We should understand that people with chronic illness contribute to God’s kingdom in a variety of ways. I personally know of people who have their own ministries and are a great source of encouragement for their brothers and sisters, and there are others who are amazing prayer warriors. But even those who are too unwell to contribute in such a way are still valuable in God’s eyes aren’t they? Perhaps it’s time then to reconsider the value of those in your church with chronic illness.
Could your church create a group of volunteers who can put aside a couple of hours a month to reach out to those in their congregation with chronic illness? Has anyone within your church even bothered to ask the person/family what specific needs they have?
When was the last time your church instigated a program like this? If you’re healthy, when was the last time you considered volunteering for it? Don’t be one of that group of regular church-goers who give little if anything of themselves, who seem to expect everyone else to do the work.
It is part of Jesus’ command that we love one another. I don’t ever recall the Bible verses saying that we should love one another “only when it suits us,” or “when we’re in the mood,” or “when it’s easy,” or “those tasks were meant for someone else to do.”
If you are suffering chronic illness, it is perfectly natural that you may experience a grieving process. Be aware that as you go through your daily struggles, you may not ever quite come to terms with the impact on your health, mind and spirit. As your illness progresses, you may find there are times when you still have to readjust to new losses and problems.
Remember though, that God sees it all, and even when you feel that you’re alone, this is when Jesus is standing right beside you, His heart filled with compassion and love, His arms stretched about you.
It is difficult for us to understand why God would allow such terrible pain and suffering, especially when we’ve been faithful. We should realise that it’s not some form of punishment, nor as a result of our disobedience. The fact is, pain and suffering always have been and always will be part of the Christian journey.
All we have to do is look back at early church history to see that from the first, Christians have suffered: Paul’s journeys were fraught with danger and difficulty. Church leaders in some of the very churches that he established, later resisted his guidance. Most of the disciples and many early Christians were martyred for their faith. Their lives were not easy physically, financially, relationally or emotionally.
Because we are Christians, it doesn’t mean that life will be perpetually good, problem-free or that we will always feel happy. While others around us may not seem to suffer pain or ill-health, it may seem unfair that we are burdened, but we should remember that it’s not a form of punishment from God.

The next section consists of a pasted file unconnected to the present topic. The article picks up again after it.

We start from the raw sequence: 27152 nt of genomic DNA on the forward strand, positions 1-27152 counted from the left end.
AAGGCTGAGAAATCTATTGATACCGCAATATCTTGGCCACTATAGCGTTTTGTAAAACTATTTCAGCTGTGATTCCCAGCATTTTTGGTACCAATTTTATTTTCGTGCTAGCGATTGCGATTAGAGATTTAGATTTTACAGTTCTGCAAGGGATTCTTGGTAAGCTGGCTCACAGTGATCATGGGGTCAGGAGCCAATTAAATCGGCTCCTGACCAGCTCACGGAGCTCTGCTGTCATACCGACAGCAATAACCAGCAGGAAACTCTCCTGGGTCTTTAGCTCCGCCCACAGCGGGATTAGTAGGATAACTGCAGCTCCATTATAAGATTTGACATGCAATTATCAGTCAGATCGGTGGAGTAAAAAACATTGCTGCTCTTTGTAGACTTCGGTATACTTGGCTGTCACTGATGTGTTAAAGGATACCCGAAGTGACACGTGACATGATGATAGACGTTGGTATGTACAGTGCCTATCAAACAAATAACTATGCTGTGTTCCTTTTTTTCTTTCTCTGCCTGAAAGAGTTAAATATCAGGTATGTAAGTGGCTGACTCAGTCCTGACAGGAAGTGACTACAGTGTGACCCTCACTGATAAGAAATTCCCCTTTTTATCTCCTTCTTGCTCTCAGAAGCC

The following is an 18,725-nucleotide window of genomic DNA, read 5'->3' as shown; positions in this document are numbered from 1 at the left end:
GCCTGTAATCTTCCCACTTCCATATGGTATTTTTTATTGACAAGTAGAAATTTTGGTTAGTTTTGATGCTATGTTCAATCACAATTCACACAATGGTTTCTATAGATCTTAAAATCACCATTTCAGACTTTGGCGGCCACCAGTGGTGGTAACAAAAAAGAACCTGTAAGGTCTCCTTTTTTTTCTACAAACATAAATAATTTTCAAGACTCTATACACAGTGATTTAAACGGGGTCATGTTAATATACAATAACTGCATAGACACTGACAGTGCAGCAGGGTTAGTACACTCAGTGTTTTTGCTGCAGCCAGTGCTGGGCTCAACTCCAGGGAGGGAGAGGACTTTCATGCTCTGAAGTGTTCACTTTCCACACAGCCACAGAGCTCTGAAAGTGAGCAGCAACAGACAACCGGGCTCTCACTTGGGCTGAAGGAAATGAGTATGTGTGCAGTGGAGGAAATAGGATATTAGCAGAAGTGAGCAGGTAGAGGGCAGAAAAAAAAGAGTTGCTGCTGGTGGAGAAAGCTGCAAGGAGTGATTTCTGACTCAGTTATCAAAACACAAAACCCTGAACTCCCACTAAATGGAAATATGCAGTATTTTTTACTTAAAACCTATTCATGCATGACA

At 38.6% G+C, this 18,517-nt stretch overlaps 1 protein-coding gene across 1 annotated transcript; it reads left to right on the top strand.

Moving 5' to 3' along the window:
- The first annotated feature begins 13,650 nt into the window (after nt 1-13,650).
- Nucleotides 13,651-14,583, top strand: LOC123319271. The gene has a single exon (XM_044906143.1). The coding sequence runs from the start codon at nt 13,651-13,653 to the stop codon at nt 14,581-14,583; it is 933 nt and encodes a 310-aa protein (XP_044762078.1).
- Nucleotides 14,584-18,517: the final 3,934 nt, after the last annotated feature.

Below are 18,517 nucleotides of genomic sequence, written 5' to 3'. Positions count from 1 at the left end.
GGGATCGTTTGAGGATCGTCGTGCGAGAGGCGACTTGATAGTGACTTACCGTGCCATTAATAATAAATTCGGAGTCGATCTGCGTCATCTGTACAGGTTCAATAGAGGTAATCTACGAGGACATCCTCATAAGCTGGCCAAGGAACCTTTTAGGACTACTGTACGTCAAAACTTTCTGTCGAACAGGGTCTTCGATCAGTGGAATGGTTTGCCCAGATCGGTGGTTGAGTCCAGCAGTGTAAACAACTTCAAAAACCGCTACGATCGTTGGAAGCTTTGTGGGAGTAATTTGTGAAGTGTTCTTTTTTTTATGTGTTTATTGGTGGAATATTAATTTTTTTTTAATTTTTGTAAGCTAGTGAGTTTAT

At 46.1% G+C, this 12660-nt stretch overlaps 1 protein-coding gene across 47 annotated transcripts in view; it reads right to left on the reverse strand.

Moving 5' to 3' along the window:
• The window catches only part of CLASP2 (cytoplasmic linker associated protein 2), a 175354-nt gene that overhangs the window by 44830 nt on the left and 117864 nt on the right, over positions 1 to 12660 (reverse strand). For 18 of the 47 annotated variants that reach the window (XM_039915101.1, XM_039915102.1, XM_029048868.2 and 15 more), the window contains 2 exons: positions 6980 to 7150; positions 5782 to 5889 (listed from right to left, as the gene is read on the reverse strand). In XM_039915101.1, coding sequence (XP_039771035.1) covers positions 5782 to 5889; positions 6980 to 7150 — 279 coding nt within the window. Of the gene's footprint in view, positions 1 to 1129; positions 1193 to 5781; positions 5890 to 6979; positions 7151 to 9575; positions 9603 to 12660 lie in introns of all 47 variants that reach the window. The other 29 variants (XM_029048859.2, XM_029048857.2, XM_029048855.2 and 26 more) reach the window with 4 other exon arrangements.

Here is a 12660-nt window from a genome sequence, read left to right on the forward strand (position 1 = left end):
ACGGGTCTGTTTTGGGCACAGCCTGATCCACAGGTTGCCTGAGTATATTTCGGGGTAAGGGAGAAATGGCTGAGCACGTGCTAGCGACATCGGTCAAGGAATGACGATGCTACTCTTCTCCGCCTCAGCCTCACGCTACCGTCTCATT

I say to people that for me it’s “part of the package deal” from God. I jokingly say, “God made me pretty amazing in every other area of my life, so He had to find a way to balance that out.”
While we may never understand why God has allowed this to be part of our journey, we can choose to resist God every inch of the way and stay angry and resentful, but that will not change the situation. Instead it will keep us mired in our depression, hurt and anger, and our relationship with God will suffer as a consequence.
Alternatively, may I encourage you to pray for strength to make it through each day – just one day at a time. Focus on what you can do in the short-term. Ask for courage and to regain your joy. Tell God about how you’re feeling – He won’t feel angry or upset with you. He won’t turn His back on you if you admit any negative emotions towards Him. Jesus Himself understands where you are coming from because of His own personal experiences and suffering as a human being.
Perhaps through your struggles, you will become a powerful leader for God, whether as a prayer warrior or through a ministry, or you may inspire others with your courage and grace. Perhaps instead, your simple, quiet faith will be motivation for others to persevere during their own trials and struggles.
Even if your life feels grey because of illness, there’s no grey in your relationship with God. His unwavering love for you shines as brilliantly as the brightest rainbow. You are His own child. His heart aches to see your pain.
You aren’t just another face in the crowd. He hears your voice – He personally knows your voice – because you are His beloved!
https://www.psychologytoday.com/blog/turning-straw-gold/201403/the-extra-burdens-faced-young-people-chronic-illness author: Toni Bernhard 2014
http://www.butyoudontlooksick.com/articles/written-by-christine/the-spoon-theory/ author: Christine Miserandino 2016